An ex-Mossad agent sets off a scramble at the agency when she disappears.
Rachel’s father has died and she’s traveled to London to settle his estate, but her thoughts are filled with melancholy for the relationship the two failed to cement before she left home. When she finds a box of letters from her former handler, Ehud, in which he explains to her father that Rachel is working for Mossad—a detail she was forbidden to share with him herself—she decides she's had enough and vanishes—but only after calling Ehud and leaving him with a cryptic message: "My father died....He died for the second time." Her disappearance sets off alarms in Israeli intelligence circles: although Rachel has been retired for some time, what she knows about Mossad’s operations and key intelligence she developed could be ruinous. They need to find her and find her fast. Ehud and Joe, another retired agent, begin the search for the woman who is wanted “dead or alive,” and, as they continue, Ehud, long in love with Rachel, tells Joe her story. The point of view switches back and forth between Rachel as she pursues her missions and Ehud, who narrates Rachel’s story until this point. While the details of a covert operative’s life and methods are certainly fascinating, Atir’s style is not. Ehud and Rachel share the same voice, rendering the narrative strangely monotonous. It’s not a bad voice, but it never varies, even when the stakes change from forbidden love to a risky maneuver involving biological weapons. Ultimately, Rachel’s life comes across as sad, and she’s painted as capable but damaged. Readers will have to work hard to care about her since there’s little to justify Ehud’s undying love.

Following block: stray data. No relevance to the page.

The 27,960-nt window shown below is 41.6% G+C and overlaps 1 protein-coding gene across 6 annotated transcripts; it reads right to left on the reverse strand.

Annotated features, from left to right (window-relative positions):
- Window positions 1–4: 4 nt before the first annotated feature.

Atir appreciates subtle spycraft and knows his business, but this tale is often morose and features a woman who can be less likable than the people she seeks to best in her subterfuge.